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Focus groups for evaluating science learning via public television programs

Page history last edited by PBworks 18 years, 3 months ago

Southwell, B., Blake, S., & Torres, A. (2005). Lessons on Focus Group Methodology from a Science Television News Project. Technical Communication. (Online), 52(2), pp. 187-193.


This paper highlights a case study about the use of focus groups in an evaluation study about science-based television news programs. The overall goal was to address knowledge gaps in science by finding out which science subjects members of the public wanted to see on these programs and how they wanted that information delivered.



The context


Discoveries and breakthroughs inside science (DBIS) syndication resource that presents science & technology news via local television channels


Purpose of the evaluation


  • to inform DBIS story development, adoptions and impact
  • part of a wider formative and summative evaluation – focus groups are used at the first stage of the formative process






  • how do our viewers engage with the news content?
  • how do our viewers react to the stories?


Use of focus groups


  • No existing qualitative data on viewer reaction
  • Wanted raw commentary from viewers about what they wanted or expected to see via DBIS, rather than “pigeonholing respondents into response categories” created by DBIS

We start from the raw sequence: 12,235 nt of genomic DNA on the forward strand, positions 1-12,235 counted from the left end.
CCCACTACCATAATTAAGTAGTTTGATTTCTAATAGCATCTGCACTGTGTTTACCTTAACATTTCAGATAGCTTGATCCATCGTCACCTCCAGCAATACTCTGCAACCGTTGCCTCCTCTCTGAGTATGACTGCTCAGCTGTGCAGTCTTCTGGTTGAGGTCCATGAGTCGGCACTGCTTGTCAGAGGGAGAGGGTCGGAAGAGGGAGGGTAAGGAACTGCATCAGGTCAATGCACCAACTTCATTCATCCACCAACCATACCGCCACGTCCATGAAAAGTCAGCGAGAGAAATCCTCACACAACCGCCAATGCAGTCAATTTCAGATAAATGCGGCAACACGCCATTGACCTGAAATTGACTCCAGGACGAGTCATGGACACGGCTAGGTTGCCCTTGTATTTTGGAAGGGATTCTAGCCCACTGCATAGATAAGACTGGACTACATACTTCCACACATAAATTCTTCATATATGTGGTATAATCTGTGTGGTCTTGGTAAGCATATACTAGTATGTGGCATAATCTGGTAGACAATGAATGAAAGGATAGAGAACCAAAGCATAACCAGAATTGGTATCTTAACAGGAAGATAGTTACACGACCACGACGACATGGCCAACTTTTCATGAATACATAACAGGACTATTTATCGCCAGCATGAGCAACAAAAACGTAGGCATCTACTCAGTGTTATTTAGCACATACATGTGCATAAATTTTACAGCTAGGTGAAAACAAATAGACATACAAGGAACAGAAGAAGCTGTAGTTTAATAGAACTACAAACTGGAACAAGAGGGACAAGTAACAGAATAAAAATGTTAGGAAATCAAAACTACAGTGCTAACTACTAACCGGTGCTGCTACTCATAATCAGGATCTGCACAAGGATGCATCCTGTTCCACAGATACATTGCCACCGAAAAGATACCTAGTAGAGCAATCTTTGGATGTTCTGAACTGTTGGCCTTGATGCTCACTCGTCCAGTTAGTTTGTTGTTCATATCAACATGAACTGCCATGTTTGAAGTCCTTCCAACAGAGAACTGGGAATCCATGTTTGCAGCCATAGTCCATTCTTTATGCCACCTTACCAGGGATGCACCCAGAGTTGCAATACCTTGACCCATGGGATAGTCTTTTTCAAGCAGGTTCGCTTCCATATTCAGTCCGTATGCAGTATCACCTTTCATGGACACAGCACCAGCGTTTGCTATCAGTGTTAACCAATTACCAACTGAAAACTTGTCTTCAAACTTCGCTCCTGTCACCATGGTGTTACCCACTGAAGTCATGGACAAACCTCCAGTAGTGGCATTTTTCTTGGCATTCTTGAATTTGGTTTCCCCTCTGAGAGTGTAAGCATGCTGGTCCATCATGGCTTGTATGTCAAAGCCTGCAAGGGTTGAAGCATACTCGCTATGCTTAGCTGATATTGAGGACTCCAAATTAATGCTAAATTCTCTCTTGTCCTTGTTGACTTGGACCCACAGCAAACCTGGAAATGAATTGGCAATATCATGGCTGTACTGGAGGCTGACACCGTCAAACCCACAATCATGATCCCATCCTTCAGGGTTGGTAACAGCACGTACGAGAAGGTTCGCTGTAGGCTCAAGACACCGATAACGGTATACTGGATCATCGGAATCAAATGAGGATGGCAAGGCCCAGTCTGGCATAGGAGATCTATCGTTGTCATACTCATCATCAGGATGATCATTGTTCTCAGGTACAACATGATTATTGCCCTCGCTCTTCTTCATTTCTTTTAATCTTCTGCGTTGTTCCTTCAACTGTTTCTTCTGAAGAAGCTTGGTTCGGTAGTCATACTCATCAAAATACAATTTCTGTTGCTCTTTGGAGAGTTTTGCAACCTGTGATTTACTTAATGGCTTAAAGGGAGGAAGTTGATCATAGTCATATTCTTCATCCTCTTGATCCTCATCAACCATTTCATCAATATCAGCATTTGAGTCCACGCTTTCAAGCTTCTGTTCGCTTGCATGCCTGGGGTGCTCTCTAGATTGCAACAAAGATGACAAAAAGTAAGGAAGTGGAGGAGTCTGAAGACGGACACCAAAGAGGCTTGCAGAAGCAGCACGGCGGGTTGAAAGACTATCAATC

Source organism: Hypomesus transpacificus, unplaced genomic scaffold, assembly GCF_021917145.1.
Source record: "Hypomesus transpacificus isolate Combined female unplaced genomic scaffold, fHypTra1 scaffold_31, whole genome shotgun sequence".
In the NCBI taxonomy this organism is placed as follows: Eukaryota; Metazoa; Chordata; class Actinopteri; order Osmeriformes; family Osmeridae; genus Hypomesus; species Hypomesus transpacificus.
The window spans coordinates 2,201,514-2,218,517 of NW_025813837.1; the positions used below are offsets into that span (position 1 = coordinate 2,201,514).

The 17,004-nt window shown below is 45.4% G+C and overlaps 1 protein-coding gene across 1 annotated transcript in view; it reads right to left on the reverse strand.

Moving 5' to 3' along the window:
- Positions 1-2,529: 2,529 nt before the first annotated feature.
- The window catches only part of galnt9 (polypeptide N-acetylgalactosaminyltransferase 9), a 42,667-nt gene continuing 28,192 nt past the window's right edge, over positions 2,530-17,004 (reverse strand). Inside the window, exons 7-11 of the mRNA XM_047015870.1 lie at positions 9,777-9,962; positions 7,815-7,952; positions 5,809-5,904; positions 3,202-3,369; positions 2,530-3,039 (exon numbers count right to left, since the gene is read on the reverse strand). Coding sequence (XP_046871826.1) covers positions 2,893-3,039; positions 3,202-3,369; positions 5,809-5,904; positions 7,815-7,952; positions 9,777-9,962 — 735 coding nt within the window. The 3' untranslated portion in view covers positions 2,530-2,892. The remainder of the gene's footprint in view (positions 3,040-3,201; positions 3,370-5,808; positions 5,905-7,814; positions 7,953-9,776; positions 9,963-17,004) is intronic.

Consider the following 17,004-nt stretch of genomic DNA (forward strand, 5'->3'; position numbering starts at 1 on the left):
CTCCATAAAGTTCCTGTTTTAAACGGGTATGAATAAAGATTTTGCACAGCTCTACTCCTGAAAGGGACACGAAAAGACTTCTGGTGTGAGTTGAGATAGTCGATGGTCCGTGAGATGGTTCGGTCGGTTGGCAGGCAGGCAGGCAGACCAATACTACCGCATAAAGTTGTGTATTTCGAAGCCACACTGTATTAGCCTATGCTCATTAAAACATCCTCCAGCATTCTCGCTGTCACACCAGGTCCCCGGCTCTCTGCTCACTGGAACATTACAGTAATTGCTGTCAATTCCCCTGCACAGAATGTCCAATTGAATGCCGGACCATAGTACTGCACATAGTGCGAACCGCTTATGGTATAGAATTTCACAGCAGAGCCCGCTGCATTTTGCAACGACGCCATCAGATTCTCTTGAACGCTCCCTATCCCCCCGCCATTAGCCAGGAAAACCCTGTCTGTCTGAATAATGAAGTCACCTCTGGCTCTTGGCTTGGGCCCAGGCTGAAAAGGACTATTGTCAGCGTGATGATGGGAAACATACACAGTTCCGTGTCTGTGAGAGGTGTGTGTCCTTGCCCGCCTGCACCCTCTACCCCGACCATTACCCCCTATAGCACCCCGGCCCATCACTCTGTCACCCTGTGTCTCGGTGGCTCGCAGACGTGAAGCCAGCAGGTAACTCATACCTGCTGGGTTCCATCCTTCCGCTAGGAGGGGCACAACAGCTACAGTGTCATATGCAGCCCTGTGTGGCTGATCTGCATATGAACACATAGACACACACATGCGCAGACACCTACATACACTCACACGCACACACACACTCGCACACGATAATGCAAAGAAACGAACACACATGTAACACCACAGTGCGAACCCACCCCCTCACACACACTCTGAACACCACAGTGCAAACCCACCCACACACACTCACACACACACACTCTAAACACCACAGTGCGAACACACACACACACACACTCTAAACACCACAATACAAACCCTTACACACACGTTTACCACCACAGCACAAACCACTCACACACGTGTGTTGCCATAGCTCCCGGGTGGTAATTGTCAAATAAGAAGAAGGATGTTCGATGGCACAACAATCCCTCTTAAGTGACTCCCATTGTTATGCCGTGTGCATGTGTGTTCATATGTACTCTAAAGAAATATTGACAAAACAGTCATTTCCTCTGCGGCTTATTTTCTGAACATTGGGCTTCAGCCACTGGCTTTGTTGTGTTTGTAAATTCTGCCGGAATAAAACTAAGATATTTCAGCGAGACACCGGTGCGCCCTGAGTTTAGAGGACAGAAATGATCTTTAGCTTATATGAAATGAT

• 9 focus groups from three US cities
  • Small financial reimbursement for participant time
  • 1-2 hour sessions
  • Participants chosen from sampled from quota of respondents who reported watching television from market research data, resulted in diverse group
  • Session involved watching news sessions and discussion supported by moderator
  • Notes and video tapes of sessions analysed by two researchers
  • Themes, agreement with themes (visual body language such as head nodding), comments
  • Researchers cross referenced results and discussed discrepancies


Lessons reported


  • Use focus groups for ideas, not for testing hypothesis
  • Successfully generated new ideas that DBIS staff had not considered within their own framework for science news
  • Mapping the diversity of the group to the wider audience e.g stratify group in some way to enable deeper analysis (e.g education, geographic location, gender, ethnic background)
  • Be aware of limitations of the data based on the qualities of people likely to have volunteered for the group – they are not formed by random sampling
  • Ensure participants are equally heard – take into account more dominant characters. A technique used in this process was to use both verbal and written contributions.
  • Importance of multiple groups to gain a true reflection that is not skewed





  • Consider how your evaluation setting (particular the use of a group) relates to the real world setting (in this case, individual television viewing) and how this might change the participant feedback
  • Don’t jump to conclusions based on individually strong comments, use several techniques to validate the data
  • Moderator should not be sole note taker, use two researchers who then cross-reference transcripts and videotapes.
  • Use both quantitative and qualitative methods for data analysis



Outcomes of the focus group


  • Useful as a way of a removing the emphasis on idea generation as an internal process and getting real audience ideas
  • Sampling constraints and the groups as a conversational medium limit focus groups to formative assessment of problems and ideas – not useful as summative evaluation tools

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